Bill Glucroft, an American Jew living in Berlin, chats with visitors from his box in the 'live exhibit' portion of the exhibition "The Whole Truth: Everything You Always Wanted To Know About Jews" at the Juedisches Museum (Jewish Museum) on April 4, 2013 in Berlin, Germany. The exhibition presents everyday aspects of Jewish life, poses simple questions answered with exhibits and challenges certain stereotypes. However its live exhibit, which features a Jewish person who sits in a plastic enclosure open on one side for several hours a day to answer visitors' questions, has sparked criticism from some Jewish groups. (Sean Gallup/AFP/Getty Images)
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BERLIN — "I'm in the exhibit."

A weird thing to say. Or maybe I just didn't say it right in German. Whichever, the frazzled young woman at the coat check thought I just didn't want to wait in the longest line I've ever seen at Berlin's Jewish Museum.

I felt bad cutting, but it was a good 40 minutes and I had 15. The back-and-forth continued, the confusion mounting until at last a native speaker intervened: "He means, he is the exhibit."

It was my turn to do what many of my Jewish friends here have already done: sit in an open-faced, plastic box ("throne" as another cheerfully called it) for two hours to field questions from curious museum-goers. The human installation comes at the end of a new, head-turning exhibit, "The Whole Truth: Everything you always wanted to know about Jews."

The concept is as simple as it is bold. In a country rich in Jewish history but lacking actual Jews, put it all on the table -- true and false, complementary and denigrating, the stereotypes, questions, preconceived notions and, maybe most of all, the 'nothing at all' that most pointedly reveals the Holocaust’s stubborn presence.

Adolf Eichmann was my first thought when I learned exactly how the Museum was to present the living history portion of the exhibit. Justin Timberlake — well known in the US for putting something else in a box on Saturday Night Live — was the next.

The concept hasn't gone down easy with everyone in the Jewish community (does anything?), and I was immediately sympathetic to the critics' cries. A person in a box? A Jew, like an animal in a zoo, to be observed and pointed at? Isn’t this what Hitler wanted in his Museum of an Extinct Race?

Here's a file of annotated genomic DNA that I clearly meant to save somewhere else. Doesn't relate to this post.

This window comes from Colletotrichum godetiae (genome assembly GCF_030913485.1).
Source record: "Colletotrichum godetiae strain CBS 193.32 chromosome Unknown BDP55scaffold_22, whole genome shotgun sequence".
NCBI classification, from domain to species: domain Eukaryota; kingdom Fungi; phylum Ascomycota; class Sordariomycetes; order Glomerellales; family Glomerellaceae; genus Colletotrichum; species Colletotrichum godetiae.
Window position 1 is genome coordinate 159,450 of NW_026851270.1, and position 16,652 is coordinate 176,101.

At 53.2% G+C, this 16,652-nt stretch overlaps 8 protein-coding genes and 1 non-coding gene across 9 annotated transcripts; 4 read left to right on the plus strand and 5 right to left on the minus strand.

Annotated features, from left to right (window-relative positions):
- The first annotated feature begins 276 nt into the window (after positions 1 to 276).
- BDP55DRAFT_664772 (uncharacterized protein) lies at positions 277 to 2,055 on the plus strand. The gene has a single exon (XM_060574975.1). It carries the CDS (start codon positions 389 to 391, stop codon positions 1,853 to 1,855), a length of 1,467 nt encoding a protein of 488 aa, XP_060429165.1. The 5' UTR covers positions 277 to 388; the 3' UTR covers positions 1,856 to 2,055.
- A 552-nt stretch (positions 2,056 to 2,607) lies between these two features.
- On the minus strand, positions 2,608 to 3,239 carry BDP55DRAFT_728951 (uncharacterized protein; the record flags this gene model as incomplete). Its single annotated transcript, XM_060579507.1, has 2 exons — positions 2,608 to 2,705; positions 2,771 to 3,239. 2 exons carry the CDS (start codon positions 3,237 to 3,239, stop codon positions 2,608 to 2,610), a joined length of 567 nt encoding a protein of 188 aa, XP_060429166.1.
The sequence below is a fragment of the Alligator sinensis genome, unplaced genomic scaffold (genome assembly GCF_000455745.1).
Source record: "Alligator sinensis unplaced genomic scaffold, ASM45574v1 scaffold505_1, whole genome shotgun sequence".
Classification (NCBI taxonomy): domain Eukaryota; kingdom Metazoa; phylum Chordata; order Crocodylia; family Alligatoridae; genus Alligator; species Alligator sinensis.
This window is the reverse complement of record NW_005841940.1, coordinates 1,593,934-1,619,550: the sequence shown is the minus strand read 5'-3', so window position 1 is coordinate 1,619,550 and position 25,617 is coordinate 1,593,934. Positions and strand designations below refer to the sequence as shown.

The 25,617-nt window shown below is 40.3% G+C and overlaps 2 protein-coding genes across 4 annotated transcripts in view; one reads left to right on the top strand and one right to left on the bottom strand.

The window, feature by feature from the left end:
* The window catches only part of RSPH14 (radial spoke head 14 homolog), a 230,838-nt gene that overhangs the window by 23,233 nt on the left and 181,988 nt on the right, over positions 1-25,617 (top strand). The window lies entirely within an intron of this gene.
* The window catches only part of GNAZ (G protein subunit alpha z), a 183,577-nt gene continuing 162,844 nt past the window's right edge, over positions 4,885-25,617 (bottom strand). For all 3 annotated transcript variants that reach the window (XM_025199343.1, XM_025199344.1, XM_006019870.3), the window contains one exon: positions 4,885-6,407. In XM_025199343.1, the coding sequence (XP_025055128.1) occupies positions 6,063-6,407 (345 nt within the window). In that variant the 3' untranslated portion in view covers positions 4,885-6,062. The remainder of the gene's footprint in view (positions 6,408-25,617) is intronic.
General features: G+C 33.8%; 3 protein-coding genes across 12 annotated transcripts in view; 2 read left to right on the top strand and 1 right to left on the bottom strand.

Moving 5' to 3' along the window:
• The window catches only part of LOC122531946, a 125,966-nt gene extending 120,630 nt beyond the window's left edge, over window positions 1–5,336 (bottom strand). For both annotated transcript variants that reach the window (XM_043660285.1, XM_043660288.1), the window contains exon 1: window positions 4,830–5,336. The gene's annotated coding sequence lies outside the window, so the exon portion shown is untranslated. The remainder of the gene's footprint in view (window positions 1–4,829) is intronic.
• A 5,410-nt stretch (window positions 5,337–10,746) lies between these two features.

We Jews are already an odd bunch — a minority in number but not in presence, cut off from the mainstream while still influencing it, with a long history of unrelenting persecution leading to a recent history of uncalibrated power. Is such a presentation really the way to go?

I went in skeptical, ambivalent at best, motivated however by the chance to be part of the larger Jewish and Berlin communities. Two hours later, seeing the response and better understanding the context into which the box has been dropped, I became convinced: This is a necessary and overdue exhibit not to be outright dismissed.

When a pair of 20-something, English-speaking Jews asked the first question, they didn’t realize they were setting up to explain the exhibit's very intention. They just thought the questions printed on the walls were primitive and distasteful, and couldn’t understand why the museum would use them.

What they didn’t know was where they came from: not from the curator’s imagination but from guest comments. The exhibit simply recognizes what’s already out there and wants to confront it (and maybe have some fun, too).

Of course it’s simple, even superficial. Like Pesach’s child who does not know how to ask, this exhibit has been created for a society confronted ad nauseam by what it did to the Jews with very little regard to what Jews are doing today. For most Germans, the only Jew they know is a dead Jew.

The concept of a current, evolving, vibrant, diverse Jewish culture, in Germany and elsewhere, has been largely overshadowed by the necessary reminder of the Holocaust and the ongoing antics in the Middle East.

A Jew in a box may be a contrived way to force interaction between Jew and non-Jew, and Germany needs many such boxes. But as the text on the wall next to the box reads, many Jews, not only but especially in Germany, already feel like a curiosity. If the box reflects and represents the experiences of people, then the Museum is doing what museums exist to do.

In my two hours, the questions were mostly specific to me: Who are you? Why are you here? How did you come to participate in this? The simplest question was also the hardest to answer: What kind of Jew are you? I grew up conservative, kept (and to some extent still keep) kosher, had a bar mitzvah, can read and write but can’t speak Hebrew, try to go to synagogue a few times a month, and love having shabbat dinner with friends and celebrating most of the holidays.

But I don’t really believe in God, the Torah is just a nice story with a lot of savagery and counting and my girlfriend isn’t Jewish.

Does that make me religious? Far from it. Reform? No thanks. Observant? Perhaps. Traditional? Not sure what that is, exactly. A bagel connoisseur? Definitely. So, what kind of Jew am I? Good question.

It is this very complexity I realized the box adds to the exhibit’s otherwise simplicity, even self-aware irony. Each Jew who sits there is a little bit but not at all like every other Jew who sits there. Taken as a whole, we see Jews like any other group: difficult to homogenize, worthy of respect and not above criticism.

A visitor’s greatest takeaway? Maybe the Jews are on to something: the only good answer to a question is another question.

 

Bill Glucroft is a writer and provides communication services to companies around Berlin.
 

National Woman's Party


Bookwormy
by Platinum Member on Nov. 16, 2013 at 10:04 PM
It's hard to imagine WWII without villains & victims. I can imagine it without heroes. I do believe the Japanese perspective is very different than ours.
NWP